Learning how to breathe

Learning how to breathe

  • Oct 12, 2021

Learning how to breathe

A focus on breathing is an important part of yoga. Breath provides a focus so that our mind has something to do, because we get so caught up in the busyness of our mind.

So when we're focusing on the breath, that helps to slow down the busy mind, but also if it's possible we learn to match the movement with the breath. So that the movement supports the breath and the breath support the movement.

In yoga we do big expansive sort of movements on the inhale, and more forward, closing movements on the exhale to support the expansion and contraction of the lungs.

Focusing on the breath is very quietening for the mind. Steadying for the mind.

Unlearning poor breathing habits

We unlearn some poor habits that we may have had that may be restricting our breath, as well.

We forget the way that we're born to breathe. So normally what happens is everything expands. The chest and the belly expand as we inhale. The diaphragm muscle pushes down, the belly rises and then as we exhale, the navel draws back, the ribcage draws in and that chest cavity becomes smaller to exhale. So learning to breathe correctly is important.

Yoga Belly Breathing

Often people do it round the wrong way. We hold in our belly. We're conditioned to hold in our belly all the times for that looking 'beautiful' posture.

We forget that actually doesn't support good breathing, it doesn't support our natural breath, and some people actually reverse breathe, they hold it in on the inhale instead of letting it expand, and that doesn't support healthy breathing.

Another bad habit is to breathe through the mouth. Ideally we breathe through our nose, because the nose is designed to filter and moisten and warm, so there's less of a shock when the air gets to the lungs. We also don't finish the inhalation sometimes before we exhale, or we don't finish the exhalation, because we want to grab the next bit of breath before we inhale. These poor habits, unfortunately don't support healthy breathing in the long term.

Often it's stress as well. That gets us and we end up over breathing, or getting that high chest breathing and raise our shoulders and that just stimulates the stress response even more.

Good Yogic Breathing

In a yogic sense a normal inhalation and a normal exhalation and maybe the exhalation slightly longer than the inhalation, and with a pause to complete the inhalation before the exhalation starts and a pause after the exhalation, before the inhalation starts is ideal.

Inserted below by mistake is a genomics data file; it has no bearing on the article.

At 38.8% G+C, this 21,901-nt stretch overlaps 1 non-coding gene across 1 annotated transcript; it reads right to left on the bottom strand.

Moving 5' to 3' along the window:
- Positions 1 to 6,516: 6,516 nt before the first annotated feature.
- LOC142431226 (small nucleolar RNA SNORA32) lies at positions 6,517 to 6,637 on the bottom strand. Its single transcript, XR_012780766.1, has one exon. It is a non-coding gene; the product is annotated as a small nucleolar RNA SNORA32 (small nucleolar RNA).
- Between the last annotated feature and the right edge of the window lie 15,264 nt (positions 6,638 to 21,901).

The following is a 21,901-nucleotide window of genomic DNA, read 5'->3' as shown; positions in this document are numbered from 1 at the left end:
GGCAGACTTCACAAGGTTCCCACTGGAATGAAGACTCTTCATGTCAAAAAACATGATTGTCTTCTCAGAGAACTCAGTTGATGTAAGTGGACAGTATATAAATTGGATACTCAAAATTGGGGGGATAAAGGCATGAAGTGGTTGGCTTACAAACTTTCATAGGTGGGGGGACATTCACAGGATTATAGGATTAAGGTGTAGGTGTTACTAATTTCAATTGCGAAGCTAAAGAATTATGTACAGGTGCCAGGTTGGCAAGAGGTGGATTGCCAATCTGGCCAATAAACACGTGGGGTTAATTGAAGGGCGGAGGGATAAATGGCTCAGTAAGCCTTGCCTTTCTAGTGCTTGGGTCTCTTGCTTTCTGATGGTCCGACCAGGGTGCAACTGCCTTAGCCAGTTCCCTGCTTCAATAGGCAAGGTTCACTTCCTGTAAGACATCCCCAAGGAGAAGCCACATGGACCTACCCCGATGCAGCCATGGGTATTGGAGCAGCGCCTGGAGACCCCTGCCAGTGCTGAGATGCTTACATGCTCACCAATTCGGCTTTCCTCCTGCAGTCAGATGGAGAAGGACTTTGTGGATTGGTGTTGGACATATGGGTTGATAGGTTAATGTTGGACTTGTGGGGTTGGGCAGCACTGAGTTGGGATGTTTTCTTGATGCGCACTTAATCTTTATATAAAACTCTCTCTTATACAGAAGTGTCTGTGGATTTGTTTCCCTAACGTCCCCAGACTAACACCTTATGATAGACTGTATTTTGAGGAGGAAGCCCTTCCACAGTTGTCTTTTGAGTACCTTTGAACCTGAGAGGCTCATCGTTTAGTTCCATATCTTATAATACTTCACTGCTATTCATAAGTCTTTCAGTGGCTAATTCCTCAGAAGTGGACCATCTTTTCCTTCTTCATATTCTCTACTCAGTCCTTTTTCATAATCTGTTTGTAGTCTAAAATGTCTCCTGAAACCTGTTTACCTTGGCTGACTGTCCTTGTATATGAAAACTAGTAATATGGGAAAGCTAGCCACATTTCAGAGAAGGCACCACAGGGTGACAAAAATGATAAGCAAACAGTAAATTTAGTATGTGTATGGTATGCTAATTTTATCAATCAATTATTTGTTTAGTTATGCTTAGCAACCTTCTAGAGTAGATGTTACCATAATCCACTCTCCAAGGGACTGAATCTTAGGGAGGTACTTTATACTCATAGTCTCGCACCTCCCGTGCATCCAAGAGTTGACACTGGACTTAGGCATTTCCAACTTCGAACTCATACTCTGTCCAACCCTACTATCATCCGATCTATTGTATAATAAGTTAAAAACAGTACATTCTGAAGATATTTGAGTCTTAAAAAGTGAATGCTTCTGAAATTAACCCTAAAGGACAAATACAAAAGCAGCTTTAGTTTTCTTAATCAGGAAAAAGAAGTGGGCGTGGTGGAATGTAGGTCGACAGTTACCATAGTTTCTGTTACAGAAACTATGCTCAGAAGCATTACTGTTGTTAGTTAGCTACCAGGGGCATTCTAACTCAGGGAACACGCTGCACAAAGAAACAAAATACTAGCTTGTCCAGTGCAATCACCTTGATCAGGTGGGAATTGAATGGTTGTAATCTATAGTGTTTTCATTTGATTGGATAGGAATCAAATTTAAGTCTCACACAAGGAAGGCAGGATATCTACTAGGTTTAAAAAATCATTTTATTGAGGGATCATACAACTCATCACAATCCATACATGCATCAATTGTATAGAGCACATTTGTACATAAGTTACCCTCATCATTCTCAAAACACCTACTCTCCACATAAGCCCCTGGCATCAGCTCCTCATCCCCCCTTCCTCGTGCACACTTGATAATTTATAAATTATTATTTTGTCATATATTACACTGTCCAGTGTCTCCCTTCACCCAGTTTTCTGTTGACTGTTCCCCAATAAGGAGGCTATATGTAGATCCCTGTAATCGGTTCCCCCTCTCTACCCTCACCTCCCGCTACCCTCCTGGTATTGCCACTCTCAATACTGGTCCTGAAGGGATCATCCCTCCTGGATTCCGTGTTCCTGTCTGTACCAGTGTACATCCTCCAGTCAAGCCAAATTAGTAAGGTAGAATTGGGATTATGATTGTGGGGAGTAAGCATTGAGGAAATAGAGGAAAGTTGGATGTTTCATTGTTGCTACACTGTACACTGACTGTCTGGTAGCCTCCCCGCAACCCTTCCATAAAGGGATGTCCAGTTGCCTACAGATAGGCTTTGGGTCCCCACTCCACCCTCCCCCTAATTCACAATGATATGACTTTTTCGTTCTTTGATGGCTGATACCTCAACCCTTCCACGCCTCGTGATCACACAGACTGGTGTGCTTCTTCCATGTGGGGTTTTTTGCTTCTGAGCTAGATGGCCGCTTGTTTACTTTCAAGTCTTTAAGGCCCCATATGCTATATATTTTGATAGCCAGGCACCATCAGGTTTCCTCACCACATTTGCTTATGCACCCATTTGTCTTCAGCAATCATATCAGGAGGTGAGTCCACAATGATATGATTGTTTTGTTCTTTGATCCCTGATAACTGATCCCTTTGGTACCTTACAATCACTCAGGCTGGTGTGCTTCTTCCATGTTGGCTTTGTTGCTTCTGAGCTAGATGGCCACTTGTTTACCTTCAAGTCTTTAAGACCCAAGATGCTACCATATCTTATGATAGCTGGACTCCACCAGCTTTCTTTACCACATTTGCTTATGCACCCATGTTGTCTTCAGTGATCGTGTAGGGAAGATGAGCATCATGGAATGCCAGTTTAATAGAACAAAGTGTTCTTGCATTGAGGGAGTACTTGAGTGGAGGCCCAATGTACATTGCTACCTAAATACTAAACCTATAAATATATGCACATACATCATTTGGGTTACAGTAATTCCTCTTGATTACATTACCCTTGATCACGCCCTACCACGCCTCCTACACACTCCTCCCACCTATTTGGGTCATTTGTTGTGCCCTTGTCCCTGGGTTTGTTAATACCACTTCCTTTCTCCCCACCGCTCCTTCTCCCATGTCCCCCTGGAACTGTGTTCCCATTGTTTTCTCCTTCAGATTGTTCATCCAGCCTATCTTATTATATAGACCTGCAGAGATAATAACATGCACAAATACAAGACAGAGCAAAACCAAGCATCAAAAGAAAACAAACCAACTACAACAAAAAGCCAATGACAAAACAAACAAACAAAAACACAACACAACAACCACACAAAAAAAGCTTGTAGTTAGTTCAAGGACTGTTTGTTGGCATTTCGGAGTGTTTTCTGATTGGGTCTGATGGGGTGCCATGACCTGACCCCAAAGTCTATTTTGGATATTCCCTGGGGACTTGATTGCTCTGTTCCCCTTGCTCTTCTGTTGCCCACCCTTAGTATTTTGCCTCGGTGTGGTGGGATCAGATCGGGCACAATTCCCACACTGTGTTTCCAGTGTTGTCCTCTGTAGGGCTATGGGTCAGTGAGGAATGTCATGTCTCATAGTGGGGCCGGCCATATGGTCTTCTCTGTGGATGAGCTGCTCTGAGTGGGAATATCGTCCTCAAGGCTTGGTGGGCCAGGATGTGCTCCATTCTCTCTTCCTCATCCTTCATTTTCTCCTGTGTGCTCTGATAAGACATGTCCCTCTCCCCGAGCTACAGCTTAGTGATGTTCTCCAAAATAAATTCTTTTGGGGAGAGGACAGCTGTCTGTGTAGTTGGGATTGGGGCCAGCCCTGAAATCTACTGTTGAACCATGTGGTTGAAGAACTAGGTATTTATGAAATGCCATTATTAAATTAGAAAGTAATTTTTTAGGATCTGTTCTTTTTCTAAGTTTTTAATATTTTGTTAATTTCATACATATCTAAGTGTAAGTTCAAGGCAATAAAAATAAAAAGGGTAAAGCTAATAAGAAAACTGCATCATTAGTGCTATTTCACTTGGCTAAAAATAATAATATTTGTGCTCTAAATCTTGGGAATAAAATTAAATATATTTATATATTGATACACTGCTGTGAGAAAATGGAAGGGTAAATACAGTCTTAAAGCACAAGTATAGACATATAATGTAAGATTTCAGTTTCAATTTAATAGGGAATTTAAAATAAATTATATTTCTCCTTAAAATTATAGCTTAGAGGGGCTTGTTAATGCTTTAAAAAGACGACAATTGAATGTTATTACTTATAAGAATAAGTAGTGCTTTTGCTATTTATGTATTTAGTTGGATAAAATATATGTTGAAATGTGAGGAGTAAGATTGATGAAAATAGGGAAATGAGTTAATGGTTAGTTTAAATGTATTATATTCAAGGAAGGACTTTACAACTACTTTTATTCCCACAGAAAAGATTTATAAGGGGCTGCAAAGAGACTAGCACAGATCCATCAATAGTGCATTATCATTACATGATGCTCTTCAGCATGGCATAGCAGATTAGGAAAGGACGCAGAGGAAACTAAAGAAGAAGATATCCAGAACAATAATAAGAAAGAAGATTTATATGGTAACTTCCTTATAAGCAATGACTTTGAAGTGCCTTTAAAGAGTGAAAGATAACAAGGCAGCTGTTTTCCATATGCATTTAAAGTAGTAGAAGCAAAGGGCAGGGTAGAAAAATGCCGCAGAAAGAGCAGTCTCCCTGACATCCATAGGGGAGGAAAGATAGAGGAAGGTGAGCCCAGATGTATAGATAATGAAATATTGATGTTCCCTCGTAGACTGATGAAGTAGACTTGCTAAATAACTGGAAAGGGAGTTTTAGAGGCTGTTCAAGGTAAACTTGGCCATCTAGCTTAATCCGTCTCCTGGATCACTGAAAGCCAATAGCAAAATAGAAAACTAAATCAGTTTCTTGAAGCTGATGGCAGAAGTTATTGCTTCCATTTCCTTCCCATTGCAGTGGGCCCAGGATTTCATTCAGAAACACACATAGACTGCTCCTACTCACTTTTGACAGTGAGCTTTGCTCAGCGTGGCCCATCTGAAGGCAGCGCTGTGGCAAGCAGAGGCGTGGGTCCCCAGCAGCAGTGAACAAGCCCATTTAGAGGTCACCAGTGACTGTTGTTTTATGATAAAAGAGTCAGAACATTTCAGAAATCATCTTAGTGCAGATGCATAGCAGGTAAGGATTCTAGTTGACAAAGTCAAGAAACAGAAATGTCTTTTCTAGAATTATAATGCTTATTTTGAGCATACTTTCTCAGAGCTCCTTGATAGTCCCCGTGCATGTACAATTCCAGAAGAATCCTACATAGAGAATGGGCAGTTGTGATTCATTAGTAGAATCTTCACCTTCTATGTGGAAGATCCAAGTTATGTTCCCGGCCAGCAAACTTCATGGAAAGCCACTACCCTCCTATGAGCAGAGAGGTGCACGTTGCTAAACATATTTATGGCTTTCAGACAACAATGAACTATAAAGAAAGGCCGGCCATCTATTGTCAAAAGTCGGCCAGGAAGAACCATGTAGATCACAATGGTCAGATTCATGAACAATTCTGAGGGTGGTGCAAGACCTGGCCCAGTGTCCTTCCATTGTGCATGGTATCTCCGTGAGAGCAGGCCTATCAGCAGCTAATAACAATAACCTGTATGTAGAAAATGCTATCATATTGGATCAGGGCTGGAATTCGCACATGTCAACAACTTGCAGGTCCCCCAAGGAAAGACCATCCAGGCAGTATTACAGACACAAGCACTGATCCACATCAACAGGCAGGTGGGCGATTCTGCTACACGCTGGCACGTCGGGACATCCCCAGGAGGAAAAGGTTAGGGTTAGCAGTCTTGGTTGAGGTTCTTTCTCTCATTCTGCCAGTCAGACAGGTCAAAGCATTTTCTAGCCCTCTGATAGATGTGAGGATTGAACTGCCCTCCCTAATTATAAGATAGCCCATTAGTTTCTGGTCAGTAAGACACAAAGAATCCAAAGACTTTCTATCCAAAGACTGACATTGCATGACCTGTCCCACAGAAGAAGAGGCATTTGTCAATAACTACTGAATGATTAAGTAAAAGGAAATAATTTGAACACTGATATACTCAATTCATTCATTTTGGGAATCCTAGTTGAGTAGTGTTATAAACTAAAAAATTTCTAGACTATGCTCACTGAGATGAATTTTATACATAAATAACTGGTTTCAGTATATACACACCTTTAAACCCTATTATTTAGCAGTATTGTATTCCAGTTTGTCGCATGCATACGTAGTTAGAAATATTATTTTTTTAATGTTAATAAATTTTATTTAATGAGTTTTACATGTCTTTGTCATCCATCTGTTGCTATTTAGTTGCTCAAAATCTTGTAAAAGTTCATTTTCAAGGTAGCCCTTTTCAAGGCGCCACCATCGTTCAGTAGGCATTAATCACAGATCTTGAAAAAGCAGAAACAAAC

This can be hard for some people like asthmatics. Luckily for humans though, we keep breathing anyway, even when we're not focused on it.

A lot of what we do in yoga are movements that expand our chest. So tight muscles across the front of your chest occur when we are feeling stressed. These things all restrict our breathing, so it is better to learn to relax and focus on our exhalation. Focusing on that long slow exhalation can be a way to really help people de-stress and to sort of uncover their natural breath, it's always there, but we just get into those poor habits. The long slow exhalation is important because that really helps to counter the effects of the stress response.

The focus on breathing that you get from doing yoga is helpful in your everyday life. It's part of the strategy of getting out of the 'busy mind', so that we can just be a bit more steady, a bit more focused, a bit more present with our life, and focusing on our breath is one of the strategies that we can use to do that.

It suits, some people, it doesn't suit everyone.

There's a group of people who find trying to focus on their breath stressful because they're concerned that they don't breathe properly.

So for those people they could focus on some words or something different, a picture or something, just because those people are going to get stressed if you try and help them with their breathing, initially at least.

In a stressful situation we tend to shallow breathe. That just becomes a stimulating the stress response thing. So to counter that, drawing the navel back and slowing the exhalation, letting the shoulders drop, even though your mind's racing because you're figuring this stressful situation out. If you don't actually have to run from the tiger right at that point, then you do the long slow breathe out and so, inhaling naturally, and then, you know, maybe even counting the long slow breath out. And you can watch yourself do it and you can actually watch your body, sort of counter the stress response.

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